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If we recall, we have studied and learnt about linear movement of bodies in lesson-2 : Speed and velocity, about circular motion of bodies in lesson-10 : Circular motion, and about rotational motion of bodies in lesson-12 : Rotational motion. Now it is is time to go ahead and learn about periodic motion or one of the types of periodic motions known as Simple Harmonic Motion (SHM). In this article we will try to learn about the basic concepts of Simple Harmonic Motion.
Periodic motion is defined as a motion of a body which repeats itself after the same time and that time is known as the period or periodic time. Periodic motion can be divided in two broad categories - first is where the force does not reverse it's direction and second is where it reverses it's direction. The examples of first are circular and rotational motions while example of latter are oscillatory or vibratory or Simple Harmonic Motion, in whom, the force reverses its direction and acts in opposite direction of the displacement. If the body follows a linear path in this to and fro motion then it is called linear simple harmonic motion and if it follows an arc of a circle then it is called circular simple harmonic motion.
Linear Simple Harmonic Motion
This is the simplest of all and can be understood easily. Let us consider a simple movement of a body in a line from point A to B and stop at B and then return back to A and then repeat this cycle (Figure-1). Interesting thing is we can visualise it happening in a particular way like - the body starts it's journey from A under an applied force and acquires some acceleration and gains some velocity by the time it reaches midway at point O. Now it has to stop at point B and that implies that the force on it would reverse as soon as it reaches O and then it would decelerate and reach point B and at that point its velocity will be zero and then the same force would start moving it to point O by accelersting it. So this cycle will go on and the body will oscillate like this till the force is there.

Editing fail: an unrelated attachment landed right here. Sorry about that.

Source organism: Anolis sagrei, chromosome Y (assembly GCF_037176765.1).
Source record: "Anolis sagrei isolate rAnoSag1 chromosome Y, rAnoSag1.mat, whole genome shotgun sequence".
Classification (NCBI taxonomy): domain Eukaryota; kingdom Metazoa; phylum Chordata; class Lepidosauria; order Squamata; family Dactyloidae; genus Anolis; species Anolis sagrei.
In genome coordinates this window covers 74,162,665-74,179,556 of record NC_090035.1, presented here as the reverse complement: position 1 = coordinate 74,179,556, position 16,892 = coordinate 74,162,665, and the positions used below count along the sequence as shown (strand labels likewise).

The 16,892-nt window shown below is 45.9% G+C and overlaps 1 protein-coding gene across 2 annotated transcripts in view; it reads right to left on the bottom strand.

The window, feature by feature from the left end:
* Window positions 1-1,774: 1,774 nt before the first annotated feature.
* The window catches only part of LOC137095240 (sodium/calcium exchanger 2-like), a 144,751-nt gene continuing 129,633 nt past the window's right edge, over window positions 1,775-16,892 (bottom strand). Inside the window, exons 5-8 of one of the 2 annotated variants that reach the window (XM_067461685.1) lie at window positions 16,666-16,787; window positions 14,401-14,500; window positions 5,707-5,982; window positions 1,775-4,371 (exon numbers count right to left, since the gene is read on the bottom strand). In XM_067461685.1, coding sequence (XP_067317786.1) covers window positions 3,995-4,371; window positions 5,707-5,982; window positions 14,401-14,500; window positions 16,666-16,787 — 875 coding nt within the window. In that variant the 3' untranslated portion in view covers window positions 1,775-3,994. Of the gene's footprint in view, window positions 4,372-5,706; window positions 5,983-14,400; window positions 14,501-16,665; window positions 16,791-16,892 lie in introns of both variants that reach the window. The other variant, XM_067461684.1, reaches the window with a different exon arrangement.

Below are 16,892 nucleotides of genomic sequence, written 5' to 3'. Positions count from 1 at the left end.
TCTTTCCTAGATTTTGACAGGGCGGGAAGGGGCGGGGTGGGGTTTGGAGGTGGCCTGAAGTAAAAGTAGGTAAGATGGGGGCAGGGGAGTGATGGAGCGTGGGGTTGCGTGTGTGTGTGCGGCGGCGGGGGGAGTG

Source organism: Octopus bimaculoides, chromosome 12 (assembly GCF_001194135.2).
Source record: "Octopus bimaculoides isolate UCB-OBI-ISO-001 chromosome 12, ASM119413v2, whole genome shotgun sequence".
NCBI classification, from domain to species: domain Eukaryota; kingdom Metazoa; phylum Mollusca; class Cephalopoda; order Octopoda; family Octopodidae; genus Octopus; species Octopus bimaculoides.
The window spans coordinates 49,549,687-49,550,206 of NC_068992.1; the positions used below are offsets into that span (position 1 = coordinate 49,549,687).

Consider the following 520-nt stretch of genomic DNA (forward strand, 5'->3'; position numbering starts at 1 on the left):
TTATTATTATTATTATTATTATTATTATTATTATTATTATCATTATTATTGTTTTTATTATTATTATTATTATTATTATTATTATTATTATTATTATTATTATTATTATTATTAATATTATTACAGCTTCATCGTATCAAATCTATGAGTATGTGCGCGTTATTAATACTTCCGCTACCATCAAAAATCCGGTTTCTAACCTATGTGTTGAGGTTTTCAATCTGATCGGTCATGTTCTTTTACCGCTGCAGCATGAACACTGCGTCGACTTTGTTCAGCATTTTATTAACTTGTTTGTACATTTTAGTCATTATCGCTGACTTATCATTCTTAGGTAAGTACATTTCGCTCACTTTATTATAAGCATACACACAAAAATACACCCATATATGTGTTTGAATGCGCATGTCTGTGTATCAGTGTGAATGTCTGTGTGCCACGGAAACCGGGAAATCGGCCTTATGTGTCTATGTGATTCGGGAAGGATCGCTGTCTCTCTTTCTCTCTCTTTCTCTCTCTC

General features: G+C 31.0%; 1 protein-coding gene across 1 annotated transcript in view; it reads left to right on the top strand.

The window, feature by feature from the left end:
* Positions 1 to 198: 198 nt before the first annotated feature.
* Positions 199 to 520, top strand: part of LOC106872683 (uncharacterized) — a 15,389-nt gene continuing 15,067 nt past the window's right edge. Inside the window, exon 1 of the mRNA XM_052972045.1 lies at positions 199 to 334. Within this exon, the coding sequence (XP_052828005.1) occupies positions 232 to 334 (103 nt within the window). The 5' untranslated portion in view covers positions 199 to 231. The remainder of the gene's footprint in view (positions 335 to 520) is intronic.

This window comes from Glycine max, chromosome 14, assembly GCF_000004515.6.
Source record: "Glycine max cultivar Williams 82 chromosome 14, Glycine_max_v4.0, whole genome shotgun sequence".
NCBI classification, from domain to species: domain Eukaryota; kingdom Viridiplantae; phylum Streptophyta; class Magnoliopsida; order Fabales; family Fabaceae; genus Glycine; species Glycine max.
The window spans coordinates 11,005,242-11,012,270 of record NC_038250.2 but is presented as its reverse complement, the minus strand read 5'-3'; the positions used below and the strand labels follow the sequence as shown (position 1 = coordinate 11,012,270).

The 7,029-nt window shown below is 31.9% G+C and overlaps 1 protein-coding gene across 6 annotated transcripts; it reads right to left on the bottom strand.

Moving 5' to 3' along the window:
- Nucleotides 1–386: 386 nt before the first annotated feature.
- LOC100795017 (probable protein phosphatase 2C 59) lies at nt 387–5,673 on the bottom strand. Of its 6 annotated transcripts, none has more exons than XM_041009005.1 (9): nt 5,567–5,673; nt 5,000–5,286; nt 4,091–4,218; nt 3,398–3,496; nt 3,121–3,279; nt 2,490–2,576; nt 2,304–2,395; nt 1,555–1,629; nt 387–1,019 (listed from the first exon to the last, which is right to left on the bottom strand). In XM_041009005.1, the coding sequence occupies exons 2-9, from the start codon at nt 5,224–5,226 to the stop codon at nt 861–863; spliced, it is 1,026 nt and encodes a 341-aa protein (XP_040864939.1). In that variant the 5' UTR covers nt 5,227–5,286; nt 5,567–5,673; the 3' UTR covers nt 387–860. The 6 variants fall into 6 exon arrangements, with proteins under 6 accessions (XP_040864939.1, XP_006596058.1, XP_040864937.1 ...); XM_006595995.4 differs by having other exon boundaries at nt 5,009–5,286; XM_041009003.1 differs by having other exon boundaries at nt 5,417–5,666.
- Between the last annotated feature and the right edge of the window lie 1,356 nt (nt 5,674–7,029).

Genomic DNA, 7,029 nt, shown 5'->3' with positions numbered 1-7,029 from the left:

It is obvious that in such a scheme, the body would have highest velocity in the mid point O and lowest at the ends that is A and B. What about acceleration? It would be minimum at the midpoint and highest at the ends.
We have to note that whenever there is a restoring force which is increasing with the displacement of the body then simple harmonic motion is generated. In case of mechanical springs, this is understood in terms of well known Hooke's Law.
Circular SHM - Learning from a pendulum
Have you seen a pendulum? It is nothing but a small body tied with one end of a string and other end of the string is fastened on a nail in the wall at some height. Let the body hang freely with that string. Now if we displace the body to one side it would start oscillating from one side to another till that initial energy remains in it as imparted by the force. The body follows a path defind by the small circular arc of radius equal to the length of the string. Please note that there are two forces acting on the body one is that we applied on it with that push and other is the weight of the body acting downwards to Earth's surface. Under these two forces the body is having oscillatory motion and it is nothing but simple harmonic motion.
Let us consider the case of a simple pendulum where we have hanged a small ball of mass m from a string of length L (Figure-2). Let us give a push to it to one side and observe what happens. It goes to some distance and stops and starts coming back and then with its momentum it goes to other side and comes back. So it is now doing these oscillations till the initial energy is sufficient to move it and after some time it would eventually stop and come to its normal hanging position. Let us assume that while giving a push, it goes to point A and stops and starts coming back. At this point A let us assume the angle between the string and the verticle is θ. The weight mg of the ball is acting downwards but there is a component of it which forces it back to its normal position and that component is mg sinθ. Though we will not go in the mathematical details of derivations but considering the equation of motion of this ball and also assuming that angle of displacement is small enough allowing us to make an approximation of sinθ = θ, we get the formula for time period of one oscillation (T) as -